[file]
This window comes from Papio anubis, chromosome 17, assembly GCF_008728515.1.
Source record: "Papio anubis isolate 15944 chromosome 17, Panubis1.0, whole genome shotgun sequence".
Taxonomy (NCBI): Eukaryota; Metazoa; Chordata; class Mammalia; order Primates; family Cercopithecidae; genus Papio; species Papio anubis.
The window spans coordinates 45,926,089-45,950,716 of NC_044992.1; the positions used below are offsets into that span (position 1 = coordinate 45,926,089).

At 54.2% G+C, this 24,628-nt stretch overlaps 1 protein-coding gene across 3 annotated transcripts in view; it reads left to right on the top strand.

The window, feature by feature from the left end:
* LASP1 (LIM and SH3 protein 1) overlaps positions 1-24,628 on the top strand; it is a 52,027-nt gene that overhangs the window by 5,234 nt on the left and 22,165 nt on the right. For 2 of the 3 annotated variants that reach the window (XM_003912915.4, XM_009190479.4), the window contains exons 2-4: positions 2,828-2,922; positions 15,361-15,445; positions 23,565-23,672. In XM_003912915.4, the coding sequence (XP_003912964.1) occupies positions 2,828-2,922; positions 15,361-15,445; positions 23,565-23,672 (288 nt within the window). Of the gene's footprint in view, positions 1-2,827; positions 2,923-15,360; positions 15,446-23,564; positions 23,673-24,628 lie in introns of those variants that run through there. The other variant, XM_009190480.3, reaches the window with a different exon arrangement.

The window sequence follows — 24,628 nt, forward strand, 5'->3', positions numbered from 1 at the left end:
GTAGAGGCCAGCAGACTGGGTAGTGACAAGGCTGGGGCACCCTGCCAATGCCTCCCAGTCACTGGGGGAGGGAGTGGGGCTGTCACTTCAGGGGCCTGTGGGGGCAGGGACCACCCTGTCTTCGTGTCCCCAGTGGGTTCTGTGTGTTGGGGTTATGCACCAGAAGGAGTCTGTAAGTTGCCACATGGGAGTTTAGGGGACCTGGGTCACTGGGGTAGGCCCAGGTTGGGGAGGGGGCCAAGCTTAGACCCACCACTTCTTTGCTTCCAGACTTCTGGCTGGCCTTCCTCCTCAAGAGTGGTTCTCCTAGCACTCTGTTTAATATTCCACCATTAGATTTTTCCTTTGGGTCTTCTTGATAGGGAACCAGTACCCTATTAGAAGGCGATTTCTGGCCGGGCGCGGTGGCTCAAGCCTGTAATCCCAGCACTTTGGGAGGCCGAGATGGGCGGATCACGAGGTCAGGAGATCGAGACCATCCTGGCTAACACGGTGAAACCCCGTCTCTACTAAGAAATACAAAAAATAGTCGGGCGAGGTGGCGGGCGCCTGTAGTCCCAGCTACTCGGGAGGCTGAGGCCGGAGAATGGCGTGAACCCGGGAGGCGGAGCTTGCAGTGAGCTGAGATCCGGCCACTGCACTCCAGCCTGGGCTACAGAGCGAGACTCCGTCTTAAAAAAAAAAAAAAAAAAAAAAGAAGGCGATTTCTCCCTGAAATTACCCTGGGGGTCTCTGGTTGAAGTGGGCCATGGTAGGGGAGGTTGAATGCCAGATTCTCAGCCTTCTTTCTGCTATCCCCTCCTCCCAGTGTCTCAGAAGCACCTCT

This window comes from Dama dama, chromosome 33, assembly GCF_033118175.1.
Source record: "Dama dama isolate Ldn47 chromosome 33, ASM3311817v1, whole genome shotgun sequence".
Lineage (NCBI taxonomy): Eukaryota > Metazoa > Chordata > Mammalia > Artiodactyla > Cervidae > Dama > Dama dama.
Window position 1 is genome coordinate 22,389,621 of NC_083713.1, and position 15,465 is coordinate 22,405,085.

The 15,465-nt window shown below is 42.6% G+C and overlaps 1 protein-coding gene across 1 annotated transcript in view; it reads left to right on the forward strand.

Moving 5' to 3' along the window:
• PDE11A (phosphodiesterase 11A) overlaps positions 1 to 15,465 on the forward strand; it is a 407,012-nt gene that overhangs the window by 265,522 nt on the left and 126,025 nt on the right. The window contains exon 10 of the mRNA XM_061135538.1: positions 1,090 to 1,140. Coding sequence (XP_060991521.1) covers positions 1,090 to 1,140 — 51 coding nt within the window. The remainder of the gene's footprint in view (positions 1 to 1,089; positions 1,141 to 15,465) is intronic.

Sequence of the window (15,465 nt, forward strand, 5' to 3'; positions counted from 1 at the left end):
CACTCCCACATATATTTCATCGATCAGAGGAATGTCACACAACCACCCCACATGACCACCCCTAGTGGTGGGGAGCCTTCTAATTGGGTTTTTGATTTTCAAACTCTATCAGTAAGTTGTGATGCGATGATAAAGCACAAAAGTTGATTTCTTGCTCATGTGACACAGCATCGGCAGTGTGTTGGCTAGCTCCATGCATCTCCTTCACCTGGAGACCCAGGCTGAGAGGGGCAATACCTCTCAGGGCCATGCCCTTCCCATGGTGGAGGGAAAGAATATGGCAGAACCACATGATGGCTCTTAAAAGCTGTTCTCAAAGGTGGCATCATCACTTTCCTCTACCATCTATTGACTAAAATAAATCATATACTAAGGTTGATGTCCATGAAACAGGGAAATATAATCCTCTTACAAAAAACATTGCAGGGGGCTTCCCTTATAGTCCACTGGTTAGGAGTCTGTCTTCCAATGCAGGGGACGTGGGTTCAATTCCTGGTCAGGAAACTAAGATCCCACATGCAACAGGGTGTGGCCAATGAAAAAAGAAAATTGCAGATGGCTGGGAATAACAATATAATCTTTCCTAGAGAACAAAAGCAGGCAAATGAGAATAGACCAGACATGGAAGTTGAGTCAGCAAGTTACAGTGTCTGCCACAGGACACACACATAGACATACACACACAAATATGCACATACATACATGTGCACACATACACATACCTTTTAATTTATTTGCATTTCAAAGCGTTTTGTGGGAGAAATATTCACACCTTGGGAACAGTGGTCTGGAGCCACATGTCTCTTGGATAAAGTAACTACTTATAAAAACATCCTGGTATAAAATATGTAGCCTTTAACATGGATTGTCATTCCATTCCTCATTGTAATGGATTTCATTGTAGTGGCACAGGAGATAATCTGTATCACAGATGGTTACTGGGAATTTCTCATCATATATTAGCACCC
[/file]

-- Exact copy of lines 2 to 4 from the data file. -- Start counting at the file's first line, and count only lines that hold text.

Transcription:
Source record: "Papio anubis isolate 15944 chromosome 17, Panubis1.0, whole genome shotgun sequence".
Taxonomy (NCBI): Eukaryota; Metazoa; Chordata; class Mammalia; order Primates; family Cercopithecidae; genus Papio; species Papio anubis.
The window spans coordinates 45,926,089-45,950,716 of NC_044992.1; the positions used below are offsets into that span (position 1 = coordinate 45,926,089).